Published on

Joining the Public Interest Tech Webring

What is the Public Interest Tech Webring

To quote the Public Interest Tech Webring About Section, The Public Interest Tech Webring is a collection of blogs dedicated to civic tech, public interest tech, government tech policy, and similar topics.


I've been following Bill Hunt, who created the webring, and several of the others who have websites within it on social media for a while. I started several years ago when I worked as a NASA contractor writing code inside the government. With the migration away from Twitter, some of the people I follow and learn from have migrated to Mastodon and a small portion are increasing writing on personal blogs as opposed to social media. Reasons why are varied. Two blog posts that talk to some of the drivers are Bill Hunt's "Bringing Webrings Back" and Scott Hanselman's Your words are wasted.

Joining the webring provides a little bigger audience for my gov tech related writing and is a self-engineered nudge to write more.

Although not everything I write about on the blog is focused on public interest tech, gov tech, tech policy, etc., it does make up a portion of what I write about and care about. Additionally, as I no longer work in government, there are some slightly above luke warm takes I can write that I probably would have avoided entirely previously in order to not appear to be speaking officially.

Examples blog posts that fall under gov tech related include:

Others are less obviously related to gov tech but have to do with using or discovery government open data and open source code.

  • Visualizing Well Logs on the Web with Wellio and Wellioviz is about two JavaScript libraries I developed because I was annoyed I had to download individual data files from state and federal geological surveys to find out what was in them. As the majority of the time they did not have type of information I needed, this was a annoyingly time intensive process. These libraries enable anyone to create visualizations of the files on the web, so you don't have to download files to see what is in them.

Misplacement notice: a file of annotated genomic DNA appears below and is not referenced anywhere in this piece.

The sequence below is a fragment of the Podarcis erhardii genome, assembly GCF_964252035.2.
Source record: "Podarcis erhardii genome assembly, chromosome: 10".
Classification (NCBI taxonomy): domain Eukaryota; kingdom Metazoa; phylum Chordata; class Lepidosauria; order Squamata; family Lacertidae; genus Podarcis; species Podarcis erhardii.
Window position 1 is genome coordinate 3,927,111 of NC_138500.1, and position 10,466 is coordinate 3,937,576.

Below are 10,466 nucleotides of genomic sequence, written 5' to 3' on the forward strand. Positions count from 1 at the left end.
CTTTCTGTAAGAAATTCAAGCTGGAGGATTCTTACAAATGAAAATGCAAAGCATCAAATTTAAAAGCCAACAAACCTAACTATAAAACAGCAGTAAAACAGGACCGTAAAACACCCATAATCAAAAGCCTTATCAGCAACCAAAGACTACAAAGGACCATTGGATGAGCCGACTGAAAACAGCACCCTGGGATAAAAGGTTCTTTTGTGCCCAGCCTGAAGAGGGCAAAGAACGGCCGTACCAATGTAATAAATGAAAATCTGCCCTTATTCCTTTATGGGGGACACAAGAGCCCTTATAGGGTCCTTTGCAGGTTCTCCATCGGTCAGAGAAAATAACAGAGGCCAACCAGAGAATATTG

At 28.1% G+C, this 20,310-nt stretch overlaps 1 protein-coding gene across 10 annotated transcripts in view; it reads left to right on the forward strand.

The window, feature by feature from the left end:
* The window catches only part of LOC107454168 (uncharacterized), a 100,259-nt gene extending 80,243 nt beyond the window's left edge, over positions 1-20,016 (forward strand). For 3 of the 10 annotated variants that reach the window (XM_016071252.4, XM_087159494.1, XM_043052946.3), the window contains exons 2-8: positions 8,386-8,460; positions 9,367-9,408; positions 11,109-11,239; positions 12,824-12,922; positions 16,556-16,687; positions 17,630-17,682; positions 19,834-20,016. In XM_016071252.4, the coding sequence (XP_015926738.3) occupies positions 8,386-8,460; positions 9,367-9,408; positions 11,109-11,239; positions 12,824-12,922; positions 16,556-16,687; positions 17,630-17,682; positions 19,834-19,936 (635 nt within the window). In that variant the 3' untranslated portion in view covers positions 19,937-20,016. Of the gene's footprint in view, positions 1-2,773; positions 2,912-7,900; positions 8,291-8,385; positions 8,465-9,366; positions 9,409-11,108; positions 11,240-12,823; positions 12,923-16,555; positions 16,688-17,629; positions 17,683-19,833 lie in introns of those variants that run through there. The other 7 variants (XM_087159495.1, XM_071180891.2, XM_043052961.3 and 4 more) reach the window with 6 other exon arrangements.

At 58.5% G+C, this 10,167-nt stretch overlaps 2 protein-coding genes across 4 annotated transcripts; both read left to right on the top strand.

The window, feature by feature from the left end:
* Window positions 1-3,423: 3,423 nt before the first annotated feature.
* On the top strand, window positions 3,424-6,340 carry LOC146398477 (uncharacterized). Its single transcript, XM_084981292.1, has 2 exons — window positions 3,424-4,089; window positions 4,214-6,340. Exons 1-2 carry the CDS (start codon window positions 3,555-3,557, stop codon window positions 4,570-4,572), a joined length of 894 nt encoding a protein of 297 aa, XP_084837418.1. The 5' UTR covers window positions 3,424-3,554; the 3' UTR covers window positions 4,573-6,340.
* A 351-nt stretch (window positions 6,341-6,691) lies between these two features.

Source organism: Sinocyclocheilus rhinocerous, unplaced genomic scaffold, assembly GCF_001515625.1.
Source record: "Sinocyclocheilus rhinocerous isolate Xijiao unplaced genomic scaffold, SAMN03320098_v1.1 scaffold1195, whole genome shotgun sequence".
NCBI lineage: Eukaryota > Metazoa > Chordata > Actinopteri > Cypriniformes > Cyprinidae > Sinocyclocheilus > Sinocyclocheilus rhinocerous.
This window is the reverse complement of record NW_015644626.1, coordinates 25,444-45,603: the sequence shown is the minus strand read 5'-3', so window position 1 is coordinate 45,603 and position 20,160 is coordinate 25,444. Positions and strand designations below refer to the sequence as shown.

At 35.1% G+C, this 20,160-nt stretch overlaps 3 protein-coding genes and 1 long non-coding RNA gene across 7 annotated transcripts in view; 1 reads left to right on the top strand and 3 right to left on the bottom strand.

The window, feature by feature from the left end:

• Finding floodplain GEOJSONs is about the difficulties of navigating local, state, and FEMA websites looking for the right data.


Joining the webring was pretty simple as described on its join page.

  1. Fill out a GitHub issue to join.
  2. Add snippet to your header or footer that displays "NEXT" and "PREVIOUS" buttons to other websites in the webring.

I will point out here that I too quicky grabbed the snippet provided on the About page without clicking on the "More Info" button below.

Screenshot of Public Interest Tech Webring about page

<script src=""></script>

Pasting that into my blog's Footer.js file initially did not work.

I spent a few minutes refashioning some code for it to work with next.js and tailwindCSS site, but what I really should have done is saved myself 15 minutes by being curious enough to click the "MORE INFO" button. As the version of the generated code snippet for "hosted blogs" works well in my next.js & tailwindCSS site. All I had to do was add in my tailwind CSS classes for links to get the proper color and size to match the rest of my blog.

Screenshot of Public Interest Tech Webring snippet generation page

This is what I added to my Footer.js file, which you can see in the GitHub repository for this website.

 <div className="text-sm text-gray-500 dark:text-gray-400">
          This blog is part of the <a className="text-primary-500 hover:text-primary-600 dark:hover:text-primary-400" href="">Public Interest Tech Webring </a>:
          <a className="text-primary-500 hover:text-primary-600 dark:hover:text-primary-400" href=""> Previous Site</a>
           <a className="text-primary-500 hover:text-primary-600 dark:hover:text-primary-400" href="">Next Site</a>